Making successful, lasting changes in our lives is usually not dependent upon one single factor. It’s usually multiple concurrent, deliberate changes that we make that lead to fixed improvements in our lives. It is human nature to be resistant to change; we seek out stability and uniformity in our lives. Despite the desire to hold consistency in our lives, the world, people, and events around us will change. It is a challenge, but learning to accept and embrace the change can lead to major strides and breakthroughs in our personal growth and development.
Be patient with yourself. The lasting changes we make in our lives usually occur slowly, over a significant period of time. Your path to becoming a better person, especially at this time, will be challenging. This is a time for you to seek out positive influences and inspirations that will make you stronger, wiser, and more resilient.
I found the Buddha’s teachings on impermanence to be both enlightening and comforting. The Buddha found that the source of suffering lies in resistance and clinging (or aversion and desire). Realizing that all we know is ever-changing and transitional can be liberating. There are many books and resources available on the subject, if you wish to learn more. If the concepts of Buddhism are completely unfamiliar to you, and you would like to learn more, a great starting point would be to Google the phrase “The Four Noble Truths.”
It may not be the circumstances you wanted, but you have found yourself here now. Despite all the difficult surrounding circumstances, try to see the opportunity at hand. You may never again have an opportunity like this to focus on your own personal growth and improvement. This is a time for you to focus on what really matters now, and that’s your children and you.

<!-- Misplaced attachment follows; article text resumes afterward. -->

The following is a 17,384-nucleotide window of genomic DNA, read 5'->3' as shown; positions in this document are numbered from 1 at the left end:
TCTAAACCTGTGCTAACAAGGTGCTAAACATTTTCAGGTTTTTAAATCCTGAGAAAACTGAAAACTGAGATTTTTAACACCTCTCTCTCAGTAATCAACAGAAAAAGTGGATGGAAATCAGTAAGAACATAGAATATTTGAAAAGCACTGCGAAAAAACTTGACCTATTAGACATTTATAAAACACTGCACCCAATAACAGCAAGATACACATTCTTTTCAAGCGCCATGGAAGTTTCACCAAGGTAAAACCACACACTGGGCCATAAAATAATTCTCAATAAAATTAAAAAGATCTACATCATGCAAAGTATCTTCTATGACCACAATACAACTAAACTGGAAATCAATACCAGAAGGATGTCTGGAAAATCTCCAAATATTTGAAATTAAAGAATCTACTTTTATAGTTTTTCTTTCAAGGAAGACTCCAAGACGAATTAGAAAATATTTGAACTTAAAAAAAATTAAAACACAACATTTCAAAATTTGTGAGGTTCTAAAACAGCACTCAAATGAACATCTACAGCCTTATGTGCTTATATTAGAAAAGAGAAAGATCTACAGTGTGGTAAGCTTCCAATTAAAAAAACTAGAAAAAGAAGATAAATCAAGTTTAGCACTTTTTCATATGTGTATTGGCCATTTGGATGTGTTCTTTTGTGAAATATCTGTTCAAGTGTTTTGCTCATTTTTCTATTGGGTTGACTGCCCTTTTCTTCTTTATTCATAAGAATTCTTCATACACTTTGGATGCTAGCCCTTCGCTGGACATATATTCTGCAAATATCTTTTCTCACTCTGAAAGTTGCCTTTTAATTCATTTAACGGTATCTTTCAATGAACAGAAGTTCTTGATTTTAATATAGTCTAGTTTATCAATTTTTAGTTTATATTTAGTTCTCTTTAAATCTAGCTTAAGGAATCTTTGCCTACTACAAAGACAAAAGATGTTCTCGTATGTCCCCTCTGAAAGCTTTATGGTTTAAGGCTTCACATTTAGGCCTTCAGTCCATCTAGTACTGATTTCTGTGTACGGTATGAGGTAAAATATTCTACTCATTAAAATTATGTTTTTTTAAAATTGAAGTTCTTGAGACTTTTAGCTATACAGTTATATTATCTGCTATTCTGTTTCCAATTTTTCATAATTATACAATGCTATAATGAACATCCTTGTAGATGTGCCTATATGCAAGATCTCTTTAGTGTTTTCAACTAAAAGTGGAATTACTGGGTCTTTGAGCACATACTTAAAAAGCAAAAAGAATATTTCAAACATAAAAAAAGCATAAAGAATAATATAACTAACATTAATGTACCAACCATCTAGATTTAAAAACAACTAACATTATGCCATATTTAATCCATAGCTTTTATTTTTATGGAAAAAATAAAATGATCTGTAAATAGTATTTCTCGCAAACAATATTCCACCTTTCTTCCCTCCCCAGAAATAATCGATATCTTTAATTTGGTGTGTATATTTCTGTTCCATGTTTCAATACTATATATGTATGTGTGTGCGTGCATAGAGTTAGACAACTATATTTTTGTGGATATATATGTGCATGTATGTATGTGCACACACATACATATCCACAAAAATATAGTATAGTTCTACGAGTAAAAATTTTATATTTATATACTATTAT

Post-Divorce Dating & Romantic Relationships
I started dating too soon after my divorce, but that only became clear to me much later on. I lived as a single father one week, and as a bachelor the next. There was a little crossover, but I worked hard to keep the two lifestyles separate. Our children never met anyone I was dating unless our relationship was exclusive and had progressed to at least six months; this includes my current girlfriend of five years, and one prior girlfriend whom they met only briefly on two occasions. You’ll want to be careful here, your children are way too important to expose them too early to your potential love interests. In hindsight, I would likely change the six months exclusive rule to at least one year.
Always try to remind yourself that your role as a parent comes first, that your children’ needs come first. Get out there and have fun. Embrace your new life, date multiple people, become a swinger, experiment, party well into the wee-hours, sleep late, relive your college years – it’s all good stuff. Just keep it away from your children. They don’t want or need to know about it. It is one of your key responsibilities as a parent to isolate your children from such debauchery, even if you partake in it yourself (a little debauchery can be fun).
Your children love your ex-spouse and likely want the two of you to be together. They are not going to feel as excited as you do that so-and-so, from the dating website, is so intelligent, gorgeous, and loves all the same movies you do. For a very long time, your children’s sole context of you, in a romantic sense, will include only you and your ex. Don’t meddle with that too soon.